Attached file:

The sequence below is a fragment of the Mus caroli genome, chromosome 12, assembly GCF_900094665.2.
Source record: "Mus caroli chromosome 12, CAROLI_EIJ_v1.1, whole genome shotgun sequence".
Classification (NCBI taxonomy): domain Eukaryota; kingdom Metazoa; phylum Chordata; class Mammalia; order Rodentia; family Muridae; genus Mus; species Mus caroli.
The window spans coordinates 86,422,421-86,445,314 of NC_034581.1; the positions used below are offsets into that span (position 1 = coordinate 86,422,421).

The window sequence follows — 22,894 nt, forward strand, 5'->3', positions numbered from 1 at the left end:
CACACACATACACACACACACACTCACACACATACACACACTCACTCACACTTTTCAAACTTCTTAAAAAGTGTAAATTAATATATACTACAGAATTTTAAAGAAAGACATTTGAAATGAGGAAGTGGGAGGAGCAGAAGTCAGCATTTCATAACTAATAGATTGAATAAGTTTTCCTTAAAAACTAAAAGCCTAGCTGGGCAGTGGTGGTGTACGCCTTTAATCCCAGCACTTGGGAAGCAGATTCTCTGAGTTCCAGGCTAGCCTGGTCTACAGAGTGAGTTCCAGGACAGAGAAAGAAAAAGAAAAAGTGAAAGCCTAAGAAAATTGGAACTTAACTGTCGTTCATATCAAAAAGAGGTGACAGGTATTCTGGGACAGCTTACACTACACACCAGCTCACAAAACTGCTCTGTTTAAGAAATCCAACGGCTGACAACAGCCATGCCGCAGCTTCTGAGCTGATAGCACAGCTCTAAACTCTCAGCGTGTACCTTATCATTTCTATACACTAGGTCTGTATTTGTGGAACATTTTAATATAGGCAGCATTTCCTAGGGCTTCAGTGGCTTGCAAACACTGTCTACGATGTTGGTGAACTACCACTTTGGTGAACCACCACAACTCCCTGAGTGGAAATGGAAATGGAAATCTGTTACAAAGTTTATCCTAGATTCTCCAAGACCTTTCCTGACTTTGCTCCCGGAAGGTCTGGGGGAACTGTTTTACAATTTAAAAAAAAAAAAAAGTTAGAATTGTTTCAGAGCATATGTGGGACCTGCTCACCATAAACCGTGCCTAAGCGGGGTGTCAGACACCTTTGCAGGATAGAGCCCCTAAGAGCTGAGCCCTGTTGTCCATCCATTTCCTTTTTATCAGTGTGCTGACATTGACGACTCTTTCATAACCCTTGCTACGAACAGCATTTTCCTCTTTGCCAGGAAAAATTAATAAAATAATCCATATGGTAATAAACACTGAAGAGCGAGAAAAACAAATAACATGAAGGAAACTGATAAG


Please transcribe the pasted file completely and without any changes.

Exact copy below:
The sequence below is a fragment of the Mus caroli genome, chromosome 12, assembly GCF_900094665.2.
Source record: "Mus caroli chromosome 12, CAROLI_EIJ_v1.1, whole genome shotgun sequence".
Classification (NCBI taxonomy): domain Eukaryota; kingdom Metazoa; phylum Chordata; class Mammalia; order Rodentia; family Muridae; genus Mus; species Mus caroli.
The window spans coordinates 86,422,421-86,445,314 of NC_034581.1; the positions used below are offsets into that span (position 1 = coordinate 86,422,421).

The window sequence follows — 22,894 nt, forward strand, 5'->3', positions numbered from 1 at the left end:
CACACACATACACACACACACACTCACACACATACACACACTCACTCACACTTTTCAAACTTCTTAAAAAGTGTAAATTAATATATACTACAGAATTTTAAAGAAAGACATTTGAAATGAGGAAGTGGGAGGAGCAGAAGTCAGCATTTCATAACTAATAGATTGAATAAGTTTTCCTTAAAAACTAAAAGCCTAGCTGGGCAGTGGTGGTGTACGCCTTTAATCCCAGCACTTGGGAAGCAGATTCTCTGAGTTCCAGGCTAGCCTGGTCTACAGAGTGAGTTCCAGGACAGAGAAAGAAAAAGAAAAAGTGAAAGCCTAAGAAAATTGGAACTTAACTGTCGTTCATATCAAAAAGAGGTGACAGGTATTCTGGGACAGCTTACACTACACACCAGCTCACAAAACTGCTCTGTTTAAGAAATCCAACGGCTGACAACAGCCATGCCGCAGCTTCTGAGCTGATAGCACAGCTCTAAACTCTCAGCGTGTACCTTATCATTTCTATACACTAGGTCTGTATTTGTGGAACATTTTAATATAGGCAGCATTTCCTAGGGCTTCAGTGGCTTGCAAACACTGTCTACGATGTTGGTGAACTACCACTTTGGTGAACCACCACAACTCCCTGAGTGGAAATGGAAATGGAAATCTGTTACAAAGTTTATCCTAGATTCTCCAAGACCTTTCCTGACTTTGCTCCCGGAAGGTCTGGGGGAACTGTTTTACAATTTAAAAAAAAAAAAAAGTTAGAATTGTTTCAGAGCATATGTGGGACCTGCTCACCATAAACCGTGCCTAAGCGGGGTGTCAGACACCTTTGCAGGATAGAGCCCCTAAGAGCTGAGCCCTGTTGTCCATCCATTTCCTTTTTATCAGTGTGCTGACATTGACGACTCTTTCATAACCCTTGCTACGAACAGCATTTTCCTCTTTGCCAGGAAAAATTAATAAAATAATCCATATGGTAATAAACACTGAAGAGCGAGAAAAACAAATAACATGAAGGAAACTGATAAG